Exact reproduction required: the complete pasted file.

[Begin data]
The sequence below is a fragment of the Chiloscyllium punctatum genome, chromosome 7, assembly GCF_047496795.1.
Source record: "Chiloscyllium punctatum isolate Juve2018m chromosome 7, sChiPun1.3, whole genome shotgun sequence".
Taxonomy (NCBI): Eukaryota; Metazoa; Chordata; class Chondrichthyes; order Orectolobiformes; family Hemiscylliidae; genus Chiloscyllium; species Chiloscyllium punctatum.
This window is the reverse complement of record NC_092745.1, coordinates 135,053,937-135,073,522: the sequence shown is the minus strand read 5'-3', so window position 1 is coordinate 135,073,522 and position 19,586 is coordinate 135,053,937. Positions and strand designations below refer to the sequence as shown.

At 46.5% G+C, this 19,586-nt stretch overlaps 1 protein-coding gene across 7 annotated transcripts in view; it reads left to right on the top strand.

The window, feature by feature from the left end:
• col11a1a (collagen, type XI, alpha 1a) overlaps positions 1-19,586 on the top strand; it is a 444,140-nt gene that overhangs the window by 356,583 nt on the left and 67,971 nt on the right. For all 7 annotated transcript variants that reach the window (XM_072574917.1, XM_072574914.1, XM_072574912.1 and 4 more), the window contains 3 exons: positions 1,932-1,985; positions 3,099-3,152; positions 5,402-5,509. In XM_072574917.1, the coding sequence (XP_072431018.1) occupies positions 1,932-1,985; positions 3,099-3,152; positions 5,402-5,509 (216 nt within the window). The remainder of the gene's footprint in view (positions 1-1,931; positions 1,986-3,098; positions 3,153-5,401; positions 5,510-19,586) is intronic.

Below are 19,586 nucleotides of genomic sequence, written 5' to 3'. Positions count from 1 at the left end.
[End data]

The sequence below is a fragment of the Chiloscyllium punctatum genome, chromosome 7, assembly GCF_047496795.1.
Source record: "Chiloscyllium punctatum isolate Juve2018m chromosome 7, sChiPun1.3, whole genome shotgun sequence".
Taxonomy (NCBI): Eukaryota; Metazoa; Chordata; class Chondrichthyes; order Orectolobiformes; family Hemiscylliidae; genus Chiloscyllium; species Chiloscyllium punctatum.
This window is the reverse complement of record NC_092745.1, coordinates 135,053,937-135,073,522: the sequence shown is the minus strand read 5'-3', so window position 1 is coordinate 135,073,522 and position 19,586 is coordinate 135,053,937. Positions and strand designations below refer to the sequence as shown.

At 46.5% G+C, this 19,586-nt stretch overlaps 1 protein-coding gene across 7 annotated transcripts in view; it reads left to right on the top strand.

The window, feature by feature from the left end:
• col11a1a (collagen, type XI, alpha 1a) overlaps positions 1-19,586 on the top strand; it is a 444,140-nt gene that overhangs the window by 356,583 nt on the left and 67,971 nt on the right. For all 7 annotated transcript variants that reach the window (XM_072574917.1, XM_072574914.1, XM_072574912.1 and 4 more), the window contains 3 exons: positions 1,932-1,985; positions 3,099-3,152; positions 5,402-5,509. In XM_072574917.1, the coding sequence (XP_072431018.1) occupies positions 1,932-1,985; positions 3,099-3,152; positions 5,402-5,509 (216 nt within the window). The remainder of the gene's footprint in view (positions 1-1,931; positions 1,986-3,098; positions 3,153-5,401; positions 5,510-19,586) is intronic.

Below are 19,586 nucleotides of genomic sequence, written 5' to 3'. Positions count from 1 at the left end.